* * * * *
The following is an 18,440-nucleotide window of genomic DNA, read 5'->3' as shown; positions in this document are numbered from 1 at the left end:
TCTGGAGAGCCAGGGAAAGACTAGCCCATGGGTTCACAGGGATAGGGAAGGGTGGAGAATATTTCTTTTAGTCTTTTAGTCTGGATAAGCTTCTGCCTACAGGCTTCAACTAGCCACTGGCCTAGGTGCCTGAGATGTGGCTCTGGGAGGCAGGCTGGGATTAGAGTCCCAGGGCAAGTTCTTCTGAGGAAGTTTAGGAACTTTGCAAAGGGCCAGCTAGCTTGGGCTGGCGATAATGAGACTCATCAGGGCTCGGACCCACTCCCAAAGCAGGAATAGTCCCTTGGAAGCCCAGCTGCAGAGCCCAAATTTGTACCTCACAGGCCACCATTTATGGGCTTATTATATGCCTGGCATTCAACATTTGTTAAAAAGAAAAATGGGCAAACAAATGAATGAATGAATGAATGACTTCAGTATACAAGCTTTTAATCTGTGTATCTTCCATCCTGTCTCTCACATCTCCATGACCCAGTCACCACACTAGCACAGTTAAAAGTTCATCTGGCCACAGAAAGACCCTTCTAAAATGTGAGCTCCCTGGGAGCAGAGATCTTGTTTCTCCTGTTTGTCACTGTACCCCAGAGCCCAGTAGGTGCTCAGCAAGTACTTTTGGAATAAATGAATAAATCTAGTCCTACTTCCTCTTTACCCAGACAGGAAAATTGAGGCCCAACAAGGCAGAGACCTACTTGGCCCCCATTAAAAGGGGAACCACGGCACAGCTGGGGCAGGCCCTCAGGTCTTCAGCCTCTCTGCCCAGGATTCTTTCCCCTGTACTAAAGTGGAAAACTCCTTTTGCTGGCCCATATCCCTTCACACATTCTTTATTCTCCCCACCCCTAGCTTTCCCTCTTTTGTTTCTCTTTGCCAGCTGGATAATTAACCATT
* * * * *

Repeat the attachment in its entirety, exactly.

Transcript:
The following is an 18,440-nucleotide window of genomic DNA, read 5'->3' as shown; positions in this document are numbered from 1 at the left end:
TCTGGAGAGCCAGGGAAAGACTAGCCCATGGGTTCACAGGGATAGGGAAGGGTGGAGAATATTTCTTTTAGTCTTTTAGTCTGGATAAGCTTCTGCCTACAGGCTTCAACTAGCCACTGGCCTAGGTGCCTGAGATGTGGCTCTGGGAGGCAGGCTGGGATTAGAGTCCCAGGGCAAGTTCTTCTGAGGAAGTTTAGGAACTTTGCAAAGGGCCAGCTAGCTTGGGCTGGCGATAATGAGACTCATCAGGGCTCGGACCCACTCCCAAAGCAGGAATAGTCCCTTGGAAGCCCAGCTGCAGAGCCCAAATTTGTACCTCACAGGCCACCATTTATGGGCTTATTATATGCCTGGCATTCAACATTTGTTAAAAAGAAAAATGGGCAAACAAATGAATGAATGAATGAATGACTTCAGTATACAAGCTTTTAATCTGTGTATCTTCCATCCTGTCTCTCACATCTCCATGACCCAGTCACCACACTAGCACAGTTAAAAGTTCATCTGGCCACAGAAAGACCCTTCTAAAATGTGAGCTCCCTGGGAGCAGAGATCTTGTTTCTCCTGTTTGTCACTGTACCCCAGAGCCCAGTAGGTGCTCAGCAAGTACTTTTGGAATAAATGAATAAATCTAGTCCTACTTCCTCTTTACCCAGACAGGAAAATTGAGGCCCAACAAGGCAGAGACCTACTTGGCCCCCATTAAAAGGGGAACCACGGCACAGCTGGGGCAGGCCCTCAGGTCTTCAGCCTCTCTGCCCAGGATTCTTTCCCCTGTACTAAAGTGGAAAACTCCTTTTGCTGGCCCATATCCCTTCACACATTCTTTATTCTCCCCACCCCTAGCTTTCCCTCTTTTGTTTCTCTTTGCCAGCTGGATAATTAACCATT